Now, I’m not telling you this story to prove that getting a book about a queer character published is easy. Getting published in general is not easy, and sure, some things may make a manuscript a harder sell to some editors. But you know how you can make your manuscript stand out? It’s really pretty simple. Write the best book you can. Work hard on your craft. And tell a story you believe in.

In many ways, this goes against the majority of what we’re told about capitalism, marketing, and promotion. But I have to break it to you: Creative writing is not a lucrative field; it’s an art. There is no way you can focus group your way to a genuine, heartfelt story. The only way to get there is to listen to your gut — and your heart — and do what it tells you.

So this is what I think you should say when people tell you it’s harder to publish a book with non-”mainstream” themes or characters: SO WHAT. And then go back to your computer or notebook and finish that novel.

I need to remind myself that NaNoWriMo is about one very specific thing, and one thing only: to churn out words like there's no freaking tomorrow. This NaNo draft is going to be completely unrecognizable from the final, perfect version you have in your head. This month is all about getting words onto the page that can act as a springboard. You can't edit a blank page. Don't lose sight of your end goal, and keep walking against the wind to get there. Worry about making it perfect once you've already reached the end. And don't forget, this month is supposed to be FUN. If you're not having any fun, you're doing it wrong.

But after this month is over, keep working to turn the messy, godawful draft into the book of your heart.

Sunday, November 4, 2012


So, instead of actually doing my writing for NaNo, I was browsing the internet (surprise, surprise). At least it was mildly related, because I was searching for a white noise-type track of keyboard typing to get me into the write-in mindset and to drown out the noise of P's video games. (A guy in a write-in last year made a writing track that was keyboard typing and classical music superimposed on top of each other. Pretty cool.) Anyway, I ended up finding this non-sexual fetish subculture called ASMR that is basically that good feeling you get in the back of your head when you fall asleep to something monotonous and repetitive, for example happily listening to the sound of typing, or of scissors clipping something, or a vegetable peeler, etc. While some people would find a youtube video solely of someone's hands peeling potatoes so insanely boring it makes them want to shoot themselves, evidently there are a lot of people who don't because the video has 350 thousand views. This immediately reminded me of yoga classes, because the soft music and the teacher's soft voice really are so fantastically relaxing. Anyway, some linkage:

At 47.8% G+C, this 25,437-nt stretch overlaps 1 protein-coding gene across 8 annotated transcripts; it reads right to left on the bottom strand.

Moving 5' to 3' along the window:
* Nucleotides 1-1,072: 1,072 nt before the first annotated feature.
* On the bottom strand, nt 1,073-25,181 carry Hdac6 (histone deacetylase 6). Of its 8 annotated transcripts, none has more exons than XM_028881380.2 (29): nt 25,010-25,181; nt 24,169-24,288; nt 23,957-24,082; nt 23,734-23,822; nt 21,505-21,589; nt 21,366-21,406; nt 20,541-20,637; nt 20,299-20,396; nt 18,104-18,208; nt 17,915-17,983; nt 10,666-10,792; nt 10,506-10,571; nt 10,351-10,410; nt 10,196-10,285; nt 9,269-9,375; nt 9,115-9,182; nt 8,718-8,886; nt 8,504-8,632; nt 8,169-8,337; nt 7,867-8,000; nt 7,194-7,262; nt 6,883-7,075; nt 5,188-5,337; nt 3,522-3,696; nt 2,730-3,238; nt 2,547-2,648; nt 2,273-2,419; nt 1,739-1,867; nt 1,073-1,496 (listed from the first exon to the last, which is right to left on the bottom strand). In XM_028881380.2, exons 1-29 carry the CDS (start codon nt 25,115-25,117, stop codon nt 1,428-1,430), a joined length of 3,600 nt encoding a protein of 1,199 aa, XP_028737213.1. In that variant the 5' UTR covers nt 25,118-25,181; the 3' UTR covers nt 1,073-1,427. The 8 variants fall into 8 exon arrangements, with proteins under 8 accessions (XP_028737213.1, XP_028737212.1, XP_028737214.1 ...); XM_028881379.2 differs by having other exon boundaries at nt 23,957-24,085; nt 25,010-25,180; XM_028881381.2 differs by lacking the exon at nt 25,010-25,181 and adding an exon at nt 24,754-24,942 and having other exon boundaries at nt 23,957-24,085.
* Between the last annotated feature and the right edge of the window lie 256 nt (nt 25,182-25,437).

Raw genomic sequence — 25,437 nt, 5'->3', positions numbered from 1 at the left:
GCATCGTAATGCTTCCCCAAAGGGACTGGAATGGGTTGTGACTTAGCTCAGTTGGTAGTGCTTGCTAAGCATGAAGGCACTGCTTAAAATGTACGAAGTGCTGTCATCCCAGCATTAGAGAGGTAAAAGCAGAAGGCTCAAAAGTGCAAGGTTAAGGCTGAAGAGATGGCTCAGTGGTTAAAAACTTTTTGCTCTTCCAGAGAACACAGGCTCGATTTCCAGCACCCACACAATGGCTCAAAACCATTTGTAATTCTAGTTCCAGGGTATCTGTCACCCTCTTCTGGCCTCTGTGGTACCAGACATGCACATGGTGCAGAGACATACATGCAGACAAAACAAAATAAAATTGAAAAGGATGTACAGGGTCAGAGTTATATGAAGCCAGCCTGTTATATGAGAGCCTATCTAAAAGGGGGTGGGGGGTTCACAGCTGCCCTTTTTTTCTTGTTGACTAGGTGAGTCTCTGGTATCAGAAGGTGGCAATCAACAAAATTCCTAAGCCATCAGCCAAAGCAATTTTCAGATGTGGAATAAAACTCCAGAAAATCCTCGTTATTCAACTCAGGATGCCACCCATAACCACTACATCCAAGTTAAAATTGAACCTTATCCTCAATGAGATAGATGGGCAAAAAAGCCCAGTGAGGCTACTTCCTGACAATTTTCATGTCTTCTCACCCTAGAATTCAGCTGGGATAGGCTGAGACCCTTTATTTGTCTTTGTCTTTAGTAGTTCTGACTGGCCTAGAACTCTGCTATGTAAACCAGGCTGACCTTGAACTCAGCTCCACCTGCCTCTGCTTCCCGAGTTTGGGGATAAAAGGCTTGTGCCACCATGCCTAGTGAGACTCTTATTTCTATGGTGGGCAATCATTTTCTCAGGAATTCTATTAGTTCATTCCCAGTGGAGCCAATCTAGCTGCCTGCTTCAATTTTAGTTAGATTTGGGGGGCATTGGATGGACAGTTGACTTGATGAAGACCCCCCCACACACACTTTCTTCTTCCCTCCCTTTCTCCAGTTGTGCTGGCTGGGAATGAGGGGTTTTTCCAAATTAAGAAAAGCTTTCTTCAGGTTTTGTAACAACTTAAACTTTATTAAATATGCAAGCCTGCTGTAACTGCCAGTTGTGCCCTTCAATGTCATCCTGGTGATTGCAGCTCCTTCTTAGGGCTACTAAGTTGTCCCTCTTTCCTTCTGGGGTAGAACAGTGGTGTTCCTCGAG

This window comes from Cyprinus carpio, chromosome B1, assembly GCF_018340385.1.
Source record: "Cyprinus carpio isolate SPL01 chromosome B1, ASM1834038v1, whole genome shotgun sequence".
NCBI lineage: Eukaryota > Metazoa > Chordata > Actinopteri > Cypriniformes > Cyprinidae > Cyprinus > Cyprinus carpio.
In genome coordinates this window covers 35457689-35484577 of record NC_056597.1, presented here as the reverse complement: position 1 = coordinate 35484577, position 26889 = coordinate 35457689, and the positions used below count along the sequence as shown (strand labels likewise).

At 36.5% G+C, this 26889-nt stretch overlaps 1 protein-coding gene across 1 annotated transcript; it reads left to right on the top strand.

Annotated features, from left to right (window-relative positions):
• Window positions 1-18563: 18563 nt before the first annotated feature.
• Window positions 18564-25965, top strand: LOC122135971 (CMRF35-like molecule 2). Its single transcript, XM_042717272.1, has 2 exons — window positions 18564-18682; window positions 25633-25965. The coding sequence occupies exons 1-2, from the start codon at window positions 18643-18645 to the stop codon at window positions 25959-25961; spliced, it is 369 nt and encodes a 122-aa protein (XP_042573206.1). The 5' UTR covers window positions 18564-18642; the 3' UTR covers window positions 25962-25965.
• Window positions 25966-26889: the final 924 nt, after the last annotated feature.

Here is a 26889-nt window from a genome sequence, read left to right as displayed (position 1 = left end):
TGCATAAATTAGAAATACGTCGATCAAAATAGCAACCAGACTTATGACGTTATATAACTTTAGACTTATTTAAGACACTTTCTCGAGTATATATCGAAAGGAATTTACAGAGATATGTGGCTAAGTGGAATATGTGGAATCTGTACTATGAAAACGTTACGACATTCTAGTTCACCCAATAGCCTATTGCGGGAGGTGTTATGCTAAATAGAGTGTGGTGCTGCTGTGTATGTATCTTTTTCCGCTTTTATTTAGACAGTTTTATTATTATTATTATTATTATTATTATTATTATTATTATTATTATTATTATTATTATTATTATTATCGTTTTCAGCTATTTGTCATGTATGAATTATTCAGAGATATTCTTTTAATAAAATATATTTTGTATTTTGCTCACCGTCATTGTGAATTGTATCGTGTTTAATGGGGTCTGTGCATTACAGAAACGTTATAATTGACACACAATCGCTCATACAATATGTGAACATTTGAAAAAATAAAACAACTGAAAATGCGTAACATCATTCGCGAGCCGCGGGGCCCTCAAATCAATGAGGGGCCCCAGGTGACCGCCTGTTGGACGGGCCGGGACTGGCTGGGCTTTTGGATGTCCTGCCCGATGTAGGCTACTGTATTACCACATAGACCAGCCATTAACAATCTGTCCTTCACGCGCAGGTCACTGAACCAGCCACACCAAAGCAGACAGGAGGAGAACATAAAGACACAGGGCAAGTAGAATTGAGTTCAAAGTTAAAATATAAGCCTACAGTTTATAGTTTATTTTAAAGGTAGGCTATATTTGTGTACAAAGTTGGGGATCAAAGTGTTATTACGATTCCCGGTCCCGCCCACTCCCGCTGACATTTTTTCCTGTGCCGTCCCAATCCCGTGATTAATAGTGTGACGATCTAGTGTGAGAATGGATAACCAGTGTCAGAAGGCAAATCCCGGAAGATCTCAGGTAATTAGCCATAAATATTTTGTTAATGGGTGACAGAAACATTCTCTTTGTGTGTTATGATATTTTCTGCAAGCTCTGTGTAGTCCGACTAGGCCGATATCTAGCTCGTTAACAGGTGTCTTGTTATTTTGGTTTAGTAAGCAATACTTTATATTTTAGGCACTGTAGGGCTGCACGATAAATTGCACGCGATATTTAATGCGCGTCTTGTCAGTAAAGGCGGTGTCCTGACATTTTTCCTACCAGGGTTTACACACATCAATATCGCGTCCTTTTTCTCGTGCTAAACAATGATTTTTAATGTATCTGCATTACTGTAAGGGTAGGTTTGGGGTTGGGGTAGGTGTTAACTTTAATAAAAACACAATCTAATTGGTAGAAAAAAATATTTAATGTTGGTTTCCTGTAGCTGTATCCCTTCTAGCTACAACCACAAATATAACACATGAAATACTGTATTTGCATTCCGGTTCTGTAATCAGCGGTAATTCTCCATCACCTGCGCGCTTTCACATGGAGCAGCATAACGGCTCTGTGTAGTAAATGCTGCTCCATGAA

ASMR, The Good Feeling No One Can Explain
Explanation of Synesthesia (not directly related, but still interesting)
Sound clip of typing and clicking

Friday, November 2, 2012

The Ups and Downs of Draft 1: October 2012

More than anything else, keep on truckin'. It's hard sometimes. Believe me, I know.

Novels don't get easier, but it's reassuring to know that it felt this impossible the last five times and I somehow managed anyway. -Alaya Dawn Johnson ‏@alayadj

Nobody tells this to people who are beginners, I wish someone told me. All of us who do creative work, we get into it because we have good taste. But there is this gap. For the first couple years you make stuff, it’s just not that good. It’s trying to be good, it has potential, but it’s not. But your taste, the thing that got you into the game, is still killer. And your taste is why your work disappoints you. A lot of people never get past this phase, they quit. Most people I know who do interesting, creative work went through years of this. We know our work doesn’t have this special thing that we want it to have. We all go through this. And if you are just starting out or you are still in this phase, you gotta know its normal and the most important thing you can do is do a lot of work. Put yourself on a deadline so that every week you will finish one story. It is only by going through a volume of work that you will close that gap, and your work will be as good as your ambitions. And I took longer to figure out how to do this than anyone I’ve ever met. It’s gonna take awhile. It’s normal to take awhile. You’ve just gotta fight your way through. —Ira Glass

Thursday, November 1, 2012

NaNoWriMo Begins!

I'm so excited for NaNo this year! I'm already going to a write-in tonight, and I can't wait. Plus, we still don't have any power because of Hurricane Sandy, so I have to really squeeze in writing whenever I can. But all the houses are okay! I'm starting my story fresh. Not sure if that's the best idea, but I refined my plot a little more, and my characters a little more, so we'll see how it goes. Good luck everyone!

Be my writing buddy!